Pecans in cookies have long been a love affair. Can there be a better addition to a cookie than the pecan’s buttery flavor and soft crunch?
Pecans are the only nut tree that is native to North America, originating in what is today’s eastern and central U.S. and parts of Mexico. The name “pecan” is an Algonquin word meaning “all nuts requiring a stone to crack.”
In fact, Native Americans are credited with first cultivating the pecan in the 1500s. By the 1700s, Spanish and American colonists recognized acknowledging the nut’s commercial value and began planting orchards.
By the 1800s, pecan exports were launched in earnest. New Orleans, with its ideal pecan climate for production and easy access to ports, became a main distribution center.
Prior to the 1920s, pecans were hand-shelled. Thanks to automation and refrigeration, pecans are now most often commercially shelled and readily available for baking. Today, four out of five pecans is shelled by machine.
Pecans are available at grocery stores and markets. You can buy pecans either in the shell or shelled.
When buying pecans in the shell, look for plump nuts that are uniform in color and size.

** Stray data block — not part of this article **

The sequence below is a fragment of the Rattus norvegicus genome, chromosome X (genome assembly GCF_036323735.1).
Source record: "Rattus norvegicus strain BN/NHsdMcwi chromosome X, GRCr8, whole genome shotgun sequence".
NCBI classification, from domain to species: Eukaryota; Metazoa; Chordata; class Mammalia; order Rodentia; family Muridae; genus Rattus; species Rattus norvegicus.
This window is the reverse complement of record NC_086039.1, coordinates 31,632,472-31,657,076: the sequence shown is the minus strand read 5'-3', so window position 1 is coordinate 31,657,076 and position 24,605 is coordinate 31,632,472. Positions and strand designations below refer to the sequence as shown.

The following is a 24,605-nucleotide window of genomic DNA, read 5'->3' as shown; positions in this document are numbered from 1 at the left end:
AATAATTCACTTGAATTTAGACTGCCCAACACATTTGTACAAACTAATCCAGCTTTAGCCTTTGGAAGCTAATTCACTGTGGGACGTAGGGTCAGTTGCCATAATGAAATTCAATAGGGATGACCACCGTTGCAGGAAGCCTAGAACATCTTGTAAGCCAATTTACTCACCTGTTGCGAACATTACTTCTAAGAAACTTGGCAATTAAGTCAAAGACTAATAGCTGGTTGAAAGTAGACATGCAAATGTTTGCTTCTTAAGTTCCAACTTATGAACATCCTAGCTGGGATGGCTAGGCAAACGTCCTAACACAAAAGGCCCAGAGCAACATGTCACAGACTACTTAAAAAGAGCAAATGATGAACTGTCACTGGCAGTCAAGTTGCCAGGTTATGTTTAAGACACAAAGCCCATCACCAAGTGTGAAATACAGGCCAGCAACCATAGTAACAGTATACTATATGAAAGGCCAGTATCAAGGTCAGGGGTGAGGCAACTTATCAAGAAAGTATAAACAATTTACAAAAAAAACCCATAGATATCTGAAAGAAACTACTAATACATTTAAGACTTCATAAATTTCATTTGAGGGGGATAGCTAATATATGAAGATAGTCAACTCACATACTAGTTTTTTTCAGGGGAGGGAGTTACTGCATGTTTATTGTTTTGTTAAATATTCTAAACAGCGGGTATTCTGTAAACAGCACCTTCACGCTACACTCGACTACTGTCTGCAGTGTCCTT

You will need to devote some time to shell pecans, using a nut cracker and nut pick, before you can use them in recipes.
Shelled pecans are most readily available in grocery stores as pecan halves, pecan pieces, and chopped pecans.
Whole, unshelled pecans
Unshelled pecans in a cool, dry place for six to 12 months.
Shelled pecans in the refrigerator
You can store shelled pecans in the refrigerator for about nine months. Store pecans in airtight containers, such as jars with screw lids or sealable plastic containers.
Shelled pecans in the freezer
Use sealed plastic bags to store pecans in the freezer. They will keep in the freezer for up to two years and can be thawed and refrozen repeatedly during that time without loss of flavor or texture.
Pecans in cookies are usually coarsely chopped or finely chopped pecans.
To coarsely chop pecans
Place pecans on a chopping board in a heap. Grasp a cleaver with one hand. Extend your other hand along the top surface of the tip of the cleaver to steady it. Chop the mound of pecans repeatedly, in parallel motions starting at the front of the heap closest to you and working away from you. Turn the chopping board 90 degrees. Repeat the process until the nuts are the consistency of fine pebbles. Coarsely chopped nuts need not be uniform in size.
To finely chop pecans
Place pecans in a mini chopper or food processor with a steel blade. Pulse until pecans are the consistency of coarse sand.
Sometimes a cookie recipe calls for toasted pecans. Toasting nuts intensifies their flavor. The process also adds crunchiness.
If a recipe calls for toasted pecans, you can choose how to toast them.
April 14 is National Pecan Day in the United States. Be sure to bake cookies with pecans to celebrate.
More about Cookie Ingredients
Cookie Recipes with Pecans